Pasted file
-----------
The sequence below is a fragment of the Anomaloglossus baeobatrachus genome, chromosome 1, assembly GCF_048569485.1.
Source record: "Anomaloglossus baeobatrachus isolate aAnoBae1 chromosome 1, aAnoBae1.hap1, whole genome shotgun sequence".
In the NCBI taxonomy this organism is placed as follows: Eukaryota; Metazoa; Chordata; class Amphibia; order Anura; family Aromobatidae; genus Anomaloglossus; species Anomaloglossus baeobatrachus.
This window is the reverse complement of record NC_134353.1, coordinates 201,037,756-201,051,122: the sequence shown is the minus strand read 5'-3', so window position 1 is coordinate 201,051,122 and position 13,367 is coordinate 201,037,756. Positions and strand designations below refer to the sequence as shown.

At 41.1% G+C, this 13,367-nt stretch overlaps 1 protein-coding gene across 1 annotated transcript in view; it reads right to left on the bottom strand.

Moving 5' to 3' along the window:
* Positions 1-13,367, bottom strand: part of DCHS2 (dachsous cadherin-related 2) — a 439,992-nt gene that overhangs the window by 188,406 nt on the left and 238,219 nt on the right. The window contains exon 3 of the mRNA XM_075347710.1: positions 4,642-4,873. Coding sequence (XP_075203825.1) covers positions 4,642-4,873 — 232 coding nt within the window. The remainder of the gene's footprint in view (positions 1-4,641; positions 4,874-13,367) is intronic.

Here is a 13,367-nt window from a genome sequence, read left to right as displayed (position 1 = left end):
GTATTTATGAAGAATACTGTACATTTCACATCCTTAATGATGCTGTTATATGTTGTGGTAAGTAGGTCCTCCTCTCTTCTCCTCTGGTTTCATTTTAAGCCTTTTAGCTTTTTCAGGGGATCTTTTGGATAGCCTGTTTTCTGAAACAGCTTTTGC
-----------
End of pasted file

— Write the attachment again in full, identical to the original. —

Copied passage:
The sequence below is a fragment of the Anomaloglossus baeobatrachus genome, chromosome 1, assembly GCF_048569485.1.
Source record: "Anomaloglossus baeobatrachus isolate aAnoBae1 chromosome 1, aAnoBae1.hap1, whole genome shotgun sequence".
In the NCBI taxonomy this organism is placed as follows: Eukaryota; Metazoa; Chordata; class Amphibia; order Anura; family Aromobatidae; genus Anomaloglossus; species Anomaloglossus baeobatrachus.
This window is the reverse complement of record NC_134353.1, coordinates 201,037,756-201,051,122: the sequence shown is the minus strand read 5'-3', so window position 1 is coordinate 201,051,122 and position 13,367 is coordinate 201,037,756. Positions and strand designations below refer to the sequence as shown.

At 41.1% G+C, this 13,367-nt stretch overlaps 1 protein-coding gene across 1 annotated transcript in view; it reads right to left on the bottom strand.

Moving 5' to 3' along the window:
* Positions 1-13,367, bottom strand: part of DCHS2 (dachsous cadherin-related 2) — a 439,992-nt gene that overhangs the window by 188,406 nt on the left and 238,219 nt on the right. The window contains exon 3 of the mRNA XM_075347710.1: positions 4,642-4,873. Coding sequence (XP_075203825.1) covers positions 4,642-4,873 — 232 coding nt within the window. The remainder of the gene's footprint in view (positions 1-4,641; positions 4,874-13,367) is intronic.

Here is a 13,367-nt window from a genome sequence, read left to right as displayed (position 1 = left end):
GTATTTATGAAGAATACTGTACATTTCACATCCTTAATGATGCTGTTATATGTTGTGGTAAGTAGGTCCTCCTCTCTTCTCCTCTGGTTTCATTTTAAGCCTTTTAGCTTTTTCAGGGGATCTTTTGGATAGCCTGTTTTCTGAAACAGCTTTTGC